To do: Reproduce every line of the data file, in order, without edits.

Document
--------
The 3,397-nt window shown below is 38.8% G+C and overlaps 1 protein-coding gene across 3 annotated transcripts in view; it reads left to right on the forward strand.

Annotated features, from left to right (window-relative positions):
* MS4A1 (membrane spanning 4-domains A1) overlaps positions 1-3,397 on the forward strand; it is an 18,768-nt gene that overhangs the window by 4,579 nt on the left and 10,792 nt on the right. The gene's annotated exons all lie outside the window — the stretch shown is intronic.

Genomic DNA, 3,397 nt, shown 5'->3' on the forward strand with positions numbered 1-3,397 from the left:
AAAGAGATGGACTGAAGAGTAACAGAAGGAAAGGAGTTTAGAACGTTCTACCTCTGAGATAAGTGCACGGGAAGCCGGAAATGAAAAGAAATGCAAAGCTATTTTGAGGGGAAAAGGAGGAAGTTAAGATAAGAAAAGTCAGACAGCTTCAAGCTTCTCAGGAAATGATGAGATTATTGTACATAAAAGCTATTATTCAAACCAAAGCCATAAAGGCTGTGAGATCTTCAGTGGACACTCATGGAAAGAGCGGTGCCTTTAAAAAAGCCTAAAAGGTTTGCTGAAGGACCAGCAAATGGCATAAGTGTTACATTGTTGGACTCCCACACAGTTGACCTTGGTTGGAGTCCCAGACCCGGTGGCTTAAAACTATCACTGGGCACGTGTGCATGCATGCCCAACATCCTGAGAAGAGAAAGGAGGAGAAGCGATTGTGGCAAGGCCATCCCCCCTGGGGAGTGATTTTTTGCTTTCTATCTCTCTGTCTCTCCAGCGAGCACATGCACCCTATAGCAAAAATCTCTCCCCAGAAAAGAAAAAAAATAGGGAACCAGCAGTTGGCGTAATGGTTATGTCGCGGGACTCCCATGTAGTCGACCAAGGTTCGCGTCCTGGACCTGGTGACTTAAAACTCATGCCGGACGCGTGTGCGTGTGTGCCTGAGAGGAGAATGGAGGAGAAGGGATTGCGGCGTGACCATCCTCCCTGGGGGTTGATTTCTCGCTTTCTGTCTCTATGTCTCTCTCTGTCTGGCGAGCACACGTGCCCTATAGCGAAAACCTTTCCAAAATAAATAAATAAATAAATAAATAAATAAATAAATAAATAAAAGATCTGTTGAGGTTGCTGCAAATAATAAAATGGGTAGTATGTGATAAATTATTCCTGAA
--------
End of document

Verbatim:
The 3,397-nt window shown below is 38.8% G+C and overlaps 1 protein-coding gene across 3 annotated transcripts in view; it reads left to right on the forward strand.

Annotated features, from left to right (window-relative positions):
* MS4A1 (membrane spanning 4-domains A1) overlaps positions 1-3,397 on the forward strand; it is an 18,768-nt gene that overhangs the window by 4,579 nt on the left and 10,792 nt on the right. The gene's annotated exons all lie outside the window — the stretch shown is intronic.

Genomic DNA, 3,397 nt, shown 5'->3' on the forward strand with positions numbered 1-3,397 from the left:
AAAGAGATGGACTGAAGAGTAACAGAAGGAAAGGAGTTTAGAACGTTCTACCTCTGAGATAAGTGCACGGGAAGCCGGAAATGAAAAGAAATGCAAAGCTATTTTGAGGGGAAAAGGAGGAAGTTAAGATAAGAAAAGTCAGACAGCTTCAAGCTTCTCAGGAAATGATGAGATTATTGTACATAAAAGCTATTATTCAAACCAAAGCCATAAAGGCTGTGAGATCTTCAGTGGACACTCATGGAAAGAGCGGTGCCTTTAAAAAAGCCTAAAAGGTTTGCTGAAGGACCAGCAAATGGCATAAGTGTTACATTGTTGGACTCCCACACAGTTGACCTTGGTTGGAGTCCCAGACCCGGTGGCTTAAAACTATCACTGGGCACGTGTGCATGCATGCCCAACATCCTGAGAAGAGAAAGGAGGAGAAGCGATTGTGGCAAGGCCATCCCCCCTGGGGAGTGATTTTTTGCTTTCTATCTCTCTGTCTCTCCAGCGAGCACATGCACCCTATAGCAAAAATCTCTCCCCAGAAAAGAAAAAAAATAGGGAACCAGCAGTTGGCGTAATGGTTATGTCGCGGGACTCCCATGTAGTCGACCAAGGTTCGCGTCCTGGACCTGGTGACTTAAAACTCATGCCGGACGCGTGTGCGTGTGTGCCTGAGAGGAGAATGGAGGAGAAGGGATTGCGGCGTGACCATCCTCCCTGGGGGTTGATTTCTCGCTTTCTGTCTCTATGTCTCTCTCTGTCTGGCGAGCACACGTGCCCTATAGCGAAAACCTTTCCAAAATAAATAAATAAATAAATAAATAAATAAATAAATAAATAAAAGATCTGTTGAGGTTGCTGCAAATAATAAAATGGGTAGTATGTGATAAATTATTCCTGAA